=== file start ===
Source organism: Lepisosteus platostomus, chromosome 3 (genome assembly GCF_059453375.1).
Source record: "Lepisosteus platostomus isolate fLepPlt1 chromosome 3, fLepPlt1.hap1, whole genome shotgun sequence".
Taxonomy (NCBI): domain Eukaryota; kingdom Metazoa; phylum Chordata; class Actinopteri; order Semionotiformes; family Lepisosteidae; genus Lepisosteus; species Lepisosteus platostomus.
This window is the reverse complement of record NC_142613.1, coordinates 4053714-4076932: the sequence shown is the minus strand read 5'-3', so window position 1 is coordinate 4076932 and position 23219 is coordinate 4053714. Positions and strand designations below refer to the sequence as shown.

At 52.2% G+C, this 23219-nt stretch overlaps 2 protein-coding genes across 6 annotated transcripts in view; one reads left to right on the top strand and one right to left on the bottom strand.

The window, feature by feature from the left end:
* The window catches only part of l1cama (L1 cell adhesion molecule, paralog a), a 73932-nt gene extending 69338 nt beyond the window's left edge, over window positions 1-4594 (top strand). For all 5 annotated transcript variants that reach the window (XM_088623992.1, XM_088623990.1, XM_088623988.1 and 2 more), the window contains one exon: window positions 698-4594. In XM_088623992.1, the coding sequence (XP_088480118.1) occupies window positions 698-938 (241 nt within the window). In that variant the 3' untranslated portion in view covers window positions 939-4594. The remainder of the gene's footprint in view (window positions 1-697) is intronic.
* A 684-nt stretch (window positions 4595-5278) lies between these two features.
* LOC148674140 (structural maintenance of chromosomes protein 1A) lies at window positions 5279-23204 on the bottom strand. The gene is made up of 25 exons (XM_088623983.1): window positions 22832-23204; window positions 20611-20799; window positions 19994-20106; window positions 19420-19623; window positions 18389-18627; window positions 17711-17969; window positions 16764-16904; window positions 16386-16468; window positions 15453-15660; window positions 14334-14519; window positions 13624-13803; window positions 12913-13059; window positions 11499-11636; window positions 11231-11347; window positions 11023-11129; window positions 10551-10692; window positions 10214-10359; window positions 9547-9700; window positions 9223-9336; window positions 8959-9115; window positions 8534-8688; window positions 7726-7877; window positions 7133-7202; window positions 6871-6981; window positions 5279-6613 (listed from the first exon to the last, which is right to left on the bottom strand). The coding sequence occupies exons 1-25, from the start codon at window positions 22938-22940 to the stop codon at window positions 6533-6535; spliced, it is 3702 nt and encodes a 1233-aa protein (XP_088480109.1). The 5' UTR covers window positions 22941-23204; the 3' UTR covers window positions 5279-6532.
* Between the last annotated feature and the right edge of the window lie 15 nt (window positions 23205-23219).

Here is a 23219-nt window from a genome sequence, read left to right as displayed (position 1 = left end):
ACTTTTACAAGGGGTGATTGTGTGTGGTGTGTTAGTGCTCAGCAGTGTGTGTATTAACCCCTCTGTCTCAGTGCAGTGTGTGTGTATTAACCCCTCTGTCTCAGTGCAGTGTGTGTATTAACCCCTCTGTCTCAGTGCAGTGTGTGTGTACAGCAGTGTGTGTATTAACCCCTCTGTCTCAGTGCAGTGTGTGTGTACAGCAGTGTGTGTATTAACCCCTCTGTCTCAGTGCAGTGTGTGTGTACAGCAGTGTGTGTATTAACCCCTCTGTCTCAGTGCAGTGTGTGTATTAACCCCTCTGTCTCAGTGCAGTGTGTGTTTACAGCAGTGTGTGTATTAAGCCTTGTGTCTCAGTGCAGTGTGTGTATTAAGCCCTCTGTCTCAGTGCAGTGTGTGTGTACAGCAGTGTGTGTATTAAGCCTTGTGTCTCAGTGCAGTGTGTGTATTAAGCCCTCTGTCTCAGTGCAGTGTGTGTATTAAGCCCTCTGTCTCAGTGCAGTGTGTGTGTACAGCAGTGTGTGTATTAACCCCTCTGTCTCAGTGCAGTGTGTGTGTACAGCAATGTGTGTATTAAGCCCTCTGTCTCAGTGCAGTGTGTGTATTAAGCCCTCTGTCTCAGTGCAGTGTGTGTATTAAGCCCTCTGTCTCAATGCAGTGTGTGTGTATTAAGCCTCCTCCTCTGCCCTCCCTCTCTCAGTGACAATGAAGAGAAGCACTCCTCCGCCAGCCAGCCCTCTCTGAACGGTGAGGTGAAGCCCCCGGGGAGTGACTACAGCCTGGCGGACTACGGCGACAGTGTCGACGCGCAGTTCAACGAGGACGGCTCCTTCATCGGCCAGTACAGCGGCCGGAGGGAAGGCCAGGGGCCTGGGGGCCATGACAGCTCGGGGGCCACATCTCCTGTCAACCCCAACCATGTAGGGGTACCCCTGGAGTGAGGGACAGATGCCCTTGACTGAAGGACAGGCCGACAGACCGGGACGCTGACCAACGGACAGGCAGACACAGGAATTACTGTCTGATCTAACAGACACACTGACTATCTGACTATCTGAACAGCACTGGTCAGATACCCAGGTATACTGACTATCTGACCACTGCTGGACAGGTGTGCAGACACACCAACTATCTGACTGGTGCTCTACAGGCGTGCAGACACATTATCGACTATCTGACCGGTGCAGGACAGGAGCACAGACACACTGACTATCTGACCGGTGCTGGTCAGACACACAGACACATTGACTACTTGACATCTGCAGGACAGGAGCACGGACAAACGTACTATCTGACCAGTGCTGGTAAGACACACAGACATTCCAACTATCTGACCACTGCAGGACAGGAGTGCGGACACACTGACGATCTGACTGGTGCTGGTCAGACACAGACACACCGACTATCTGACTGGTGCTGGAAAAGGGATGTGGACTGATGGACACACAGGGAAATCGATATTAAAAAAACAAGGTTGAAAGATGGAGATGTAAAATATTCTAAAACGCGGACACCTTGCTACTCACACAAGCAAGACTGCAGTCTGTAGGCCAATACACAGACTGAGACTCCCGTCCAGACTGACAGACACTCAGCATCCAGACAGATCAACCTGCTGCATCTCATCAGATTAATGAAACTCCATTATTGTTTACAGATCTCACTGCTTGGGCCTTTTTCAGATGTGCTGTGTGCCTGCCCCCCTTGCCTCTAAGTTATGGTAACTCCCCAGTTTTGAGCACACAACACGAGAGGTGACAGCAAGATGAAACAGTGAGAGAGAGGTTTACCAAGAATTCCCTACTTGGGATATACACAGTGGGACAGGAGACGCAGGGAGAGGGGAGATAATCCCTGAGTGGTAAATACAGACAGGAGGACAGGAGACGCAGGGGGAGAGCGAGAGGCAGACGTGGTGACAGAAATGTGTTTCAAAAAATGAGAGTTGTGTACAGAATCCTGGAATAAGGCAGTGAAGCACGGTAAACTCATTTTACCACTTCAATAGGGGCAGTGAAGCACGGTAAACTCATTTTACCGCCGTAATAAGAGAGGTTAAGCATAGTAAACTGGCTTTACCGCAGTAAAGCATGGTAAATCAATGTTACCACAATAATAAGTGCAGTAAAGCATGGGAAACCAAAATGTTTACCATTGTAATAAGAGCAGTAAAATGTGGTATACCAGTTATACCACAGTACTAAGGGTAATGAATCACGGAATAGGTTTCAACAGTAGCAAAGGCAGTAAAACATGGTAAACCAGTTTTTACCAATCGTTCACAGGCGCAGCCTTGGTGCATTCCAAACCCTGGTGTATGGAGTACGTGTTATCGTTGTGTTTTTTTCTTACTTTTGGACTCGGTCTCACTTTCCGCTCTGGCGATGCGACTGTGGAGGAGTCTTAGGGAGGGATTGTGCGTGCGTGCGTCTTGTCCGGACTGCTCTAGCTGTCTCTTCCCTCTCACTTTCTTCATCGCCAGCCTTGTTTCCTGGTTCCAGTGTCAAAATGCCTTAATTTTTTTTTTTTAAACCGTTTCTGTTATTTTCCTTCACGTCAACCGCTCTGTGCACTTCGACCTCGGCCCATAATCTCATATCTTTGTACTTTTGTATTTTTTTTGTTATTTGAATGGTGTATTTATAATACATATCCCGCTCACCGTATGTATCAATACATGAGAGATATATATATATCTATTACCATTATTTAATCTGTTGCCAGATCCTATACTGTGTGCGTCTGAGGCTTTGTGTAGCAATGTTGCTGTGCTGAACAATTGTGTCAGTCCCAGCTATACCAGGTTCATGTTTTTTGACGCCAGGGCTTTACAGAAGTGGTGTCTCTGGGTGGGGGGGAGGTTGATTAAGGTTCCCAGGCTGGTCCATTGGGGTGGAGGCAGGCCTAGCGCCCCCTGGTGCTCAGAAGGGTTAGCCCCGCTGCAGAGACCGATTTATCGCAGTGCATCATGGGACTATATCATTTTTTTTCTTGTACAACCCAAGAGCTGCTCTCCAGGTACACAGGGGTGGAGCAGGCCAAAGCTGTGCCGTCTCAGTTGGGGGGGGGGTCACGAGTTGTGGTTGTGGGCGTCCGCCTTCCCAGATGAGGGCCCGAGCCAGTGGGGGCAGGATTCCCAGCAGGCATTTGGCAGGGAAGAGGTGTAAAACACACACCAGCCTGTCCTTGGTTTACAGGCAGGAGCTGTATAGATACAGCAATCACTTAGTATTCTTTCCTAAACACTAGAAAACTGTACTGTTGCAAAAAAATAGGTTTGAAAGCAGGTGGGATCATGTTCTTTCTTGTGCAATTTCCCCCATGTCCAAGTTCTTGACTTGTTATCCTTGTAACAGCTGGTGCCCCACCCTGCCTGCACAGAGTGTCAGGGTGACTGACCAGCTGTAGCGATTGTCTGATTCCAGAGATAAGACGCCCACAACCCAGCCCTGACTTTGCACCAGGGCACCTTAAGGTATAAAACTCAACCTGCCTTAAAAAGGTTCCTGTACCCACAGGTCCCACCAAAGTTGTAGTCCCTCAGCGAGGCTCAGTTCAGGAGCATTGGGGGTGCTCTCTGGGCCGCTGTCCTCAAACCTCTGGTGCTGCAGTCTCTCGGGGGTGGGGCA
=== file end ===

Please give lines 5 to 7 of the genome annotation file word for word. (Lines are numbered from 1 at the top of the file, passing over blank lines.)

At 52.2% G+C, this 23219-nt stretch overlaps 2 protein-coding genes across 6 annotated transcripts in view; one reads left to right on the top strand and one right to left on the bottom strand.

The window, feature by feature from the left end:
* The window catches only part of l1cama (L1 cell adhesion molecule, paralog a), a 73932-nt gene extending 69338 nt beyond the window's left edge, over window positions 1-4594 (top strand). For all 5 annotated transcript variants that reach the window (XM_088623992.1, XM_088623990.1, XM_088623988.1 and 2 more), the window contains one exon: window positions 698-4594. In XM_088623992.1, the coding sequence (XP_088480118.1) occupies window positions 698-938 (241 nt within the window). In that variant the 3' untranslated portion in view covers window positions 939-4594. The remainder of the gene's footprint in view (window positions 1-697) is intronic.